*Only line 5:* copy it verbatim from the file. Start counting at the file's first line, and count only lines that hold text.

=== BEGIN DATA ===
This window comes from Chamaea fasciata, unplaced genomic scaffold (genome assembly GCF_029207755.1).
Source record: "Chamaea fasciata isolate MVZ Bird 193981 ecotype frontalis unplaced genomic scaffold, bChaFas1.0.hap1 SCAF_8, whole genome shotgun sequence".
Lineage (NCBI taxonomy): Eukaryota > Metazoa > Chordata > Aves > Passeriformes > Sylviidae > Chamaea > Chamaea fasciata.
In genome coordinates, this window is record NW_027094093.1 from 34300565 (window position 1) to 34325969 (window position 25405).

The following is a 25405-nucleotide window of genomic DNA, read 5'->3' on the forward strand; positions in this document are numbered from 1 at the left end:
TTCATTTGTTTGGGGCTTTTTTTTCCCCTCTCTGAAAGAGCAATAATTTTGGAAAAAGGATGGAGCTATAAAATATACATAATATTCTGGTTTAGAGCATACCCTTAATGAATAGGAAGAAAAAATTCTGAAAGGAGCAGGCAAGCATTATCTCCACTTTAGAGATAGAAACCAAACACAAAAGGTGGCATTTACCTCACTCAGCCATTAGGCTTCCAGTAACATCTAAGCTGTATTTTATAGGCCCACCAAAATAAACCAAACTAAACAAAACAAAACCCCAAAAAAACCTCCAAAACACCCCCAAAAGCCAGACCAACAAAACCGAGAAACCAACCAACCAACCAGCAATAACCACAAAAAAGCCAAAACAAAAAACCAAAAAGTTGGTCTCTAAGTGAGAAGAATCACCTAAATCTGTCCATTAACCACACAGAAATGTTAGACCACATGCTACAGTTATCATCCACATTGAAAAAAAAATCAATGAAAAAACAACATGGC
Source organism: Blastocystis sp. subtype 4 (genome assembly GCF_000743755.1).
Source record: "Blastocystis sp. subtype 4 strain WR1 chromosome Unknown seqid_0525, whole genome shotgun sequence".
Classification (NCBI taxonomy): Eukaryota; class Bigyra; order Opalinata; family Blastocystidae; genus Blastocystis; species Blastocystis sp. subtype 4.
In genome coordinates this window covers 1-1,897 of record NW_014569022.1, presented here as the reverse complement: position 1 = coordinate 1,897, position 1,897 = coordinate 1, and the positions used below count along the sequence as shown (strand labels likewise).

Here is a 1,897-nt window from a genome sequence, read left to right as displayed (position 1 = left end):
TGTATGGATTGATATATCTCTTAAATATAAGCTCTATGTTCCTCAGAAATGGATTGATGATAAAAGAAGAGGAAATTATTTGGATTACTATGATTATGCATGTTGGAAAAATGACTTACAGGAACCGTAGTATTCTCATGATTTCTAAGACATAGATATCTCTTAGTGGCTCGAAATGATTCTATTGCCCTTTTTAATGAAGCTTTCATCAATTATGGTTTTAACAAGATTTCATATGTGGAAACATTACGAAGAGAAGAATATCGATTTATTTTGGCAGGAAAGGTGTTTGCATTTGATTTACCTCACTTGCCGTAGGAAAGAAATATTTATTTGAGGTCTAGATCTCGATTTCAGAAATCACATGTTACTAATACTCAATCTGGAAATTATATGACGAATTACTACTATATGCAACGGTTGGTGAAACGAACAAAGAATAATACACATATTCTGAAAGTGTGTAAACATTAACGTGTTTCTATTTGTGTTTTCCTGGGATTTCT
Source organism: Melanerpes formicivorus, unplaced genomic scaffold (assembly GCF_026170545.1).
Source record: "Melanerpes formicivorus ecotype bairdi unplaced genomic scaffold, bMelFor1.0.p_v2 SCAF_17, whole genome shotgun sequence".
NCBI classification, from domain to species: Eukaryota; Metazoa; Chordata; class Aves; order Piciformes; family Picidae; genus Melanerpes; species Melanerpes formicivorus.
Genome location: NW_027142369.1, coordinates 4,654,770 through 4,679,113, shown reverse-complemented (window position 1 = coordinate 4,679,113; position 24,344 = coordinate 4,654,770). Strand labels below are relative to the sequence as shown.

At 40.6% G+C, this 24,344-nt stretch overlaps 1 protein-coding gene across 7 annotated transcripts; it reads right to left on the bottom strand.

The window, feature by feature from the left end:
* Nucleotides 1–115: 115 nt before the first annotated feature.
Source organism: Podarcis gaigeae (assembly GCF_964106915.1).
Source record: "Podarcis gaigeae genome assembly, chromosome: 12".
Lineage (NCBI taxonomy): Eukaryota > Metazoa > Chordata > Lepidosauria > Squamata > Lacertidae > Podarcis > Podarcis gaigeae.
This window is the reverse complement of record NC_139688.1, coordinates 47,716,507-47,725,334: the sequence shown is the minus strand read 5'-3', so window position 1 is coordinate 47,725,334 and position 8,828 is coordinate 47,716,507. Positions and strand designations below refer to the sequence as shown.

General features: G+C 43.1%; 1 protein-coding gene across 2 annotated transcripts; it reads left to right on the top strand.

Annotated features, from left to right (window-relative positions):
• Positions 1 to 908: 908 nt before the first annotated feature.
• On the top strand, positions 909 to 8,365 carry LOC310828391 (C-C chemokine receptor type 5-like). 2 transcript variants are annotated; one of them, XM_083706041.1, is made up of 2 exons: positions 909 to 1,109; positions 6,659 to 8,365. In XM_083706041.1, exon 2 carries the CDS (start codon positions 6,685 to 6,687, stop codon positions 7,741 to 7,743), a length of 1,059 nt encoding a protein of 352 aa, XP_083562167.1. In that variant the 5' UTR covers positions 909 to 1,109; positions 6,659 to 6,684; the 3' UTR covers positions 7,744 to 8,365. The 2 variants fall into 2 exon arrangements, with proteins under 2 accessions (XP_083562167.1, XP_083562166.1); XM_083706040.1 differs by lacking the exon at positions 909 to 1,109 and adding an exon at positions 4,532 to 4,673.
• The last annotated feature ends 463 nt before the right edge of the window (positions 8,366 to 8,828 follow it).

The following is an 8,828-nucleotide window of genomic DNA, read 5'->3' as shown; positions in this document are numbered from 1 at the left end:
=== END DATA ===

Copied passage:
The following is a 25405-nucleotide window of genomic DNA, read 5'->3' on the forward strand; positions in this document are numbered from 1 at the left end: